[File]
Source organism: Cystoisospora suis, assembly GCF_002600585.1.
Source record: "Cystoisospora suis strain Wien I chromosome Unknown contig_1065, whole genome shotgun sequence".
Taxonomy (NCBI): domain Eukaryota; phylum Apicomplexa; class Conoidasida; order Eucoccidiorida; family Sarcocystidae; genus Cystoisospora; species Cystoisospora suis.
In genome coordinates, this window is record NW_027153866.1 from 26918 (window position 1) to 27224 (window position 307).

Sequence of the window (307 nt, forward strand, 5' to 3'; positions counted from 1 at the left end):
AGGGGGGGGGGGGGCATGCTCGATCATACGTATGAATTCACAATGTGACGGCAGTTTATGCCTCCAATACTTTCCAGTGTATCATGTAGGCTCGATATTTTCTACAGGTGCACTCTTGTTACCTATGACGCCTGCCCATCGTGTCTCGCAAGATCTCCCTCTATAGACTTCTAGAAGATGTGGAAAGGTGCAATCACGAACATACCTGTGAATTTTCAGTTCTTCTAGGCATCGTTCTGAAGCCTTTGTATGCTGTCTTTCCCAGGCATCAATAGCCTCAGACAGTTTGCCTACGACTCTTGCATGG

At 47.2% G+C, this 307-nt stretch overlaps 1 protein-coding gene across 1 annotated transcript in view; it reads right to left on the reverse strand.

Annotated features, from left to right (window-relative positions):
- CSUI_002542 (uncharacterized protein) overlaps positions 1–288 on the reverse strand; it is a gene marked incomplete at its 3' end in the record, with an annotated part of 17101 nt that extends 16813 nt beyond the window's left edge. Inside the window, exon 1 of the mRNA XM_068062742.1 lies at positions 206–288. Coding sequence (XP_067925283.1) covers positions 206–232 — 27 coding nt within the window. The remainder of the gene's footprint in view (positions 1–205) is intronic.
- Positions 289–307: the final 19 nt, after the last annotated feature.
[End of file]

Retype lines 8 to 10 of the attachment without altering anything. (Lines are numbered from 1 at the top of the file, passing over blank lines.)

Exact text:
Annotated features, from left to right (window-relative positions):
- CSUI_002542 (uncharacterized protein) overlaps positions 1–288 on the reverse strand; it is a gene marked incomplete at its 3' end in the record, with an annotated part of 17101 nt that extends 16813 nt beyond the window's left edge. Inside the window, exon 1 of the mRNA XM_068062742.1 lies at positions 206–288. Coding sequence (XP_067925283.1) covers positions 206–232 — 27 coding nt within the window. The remainder of the gene's footprint in view (positions 1–205) is intronic.
- Positions 289–307: the final 19 nt, after the last annotated feature.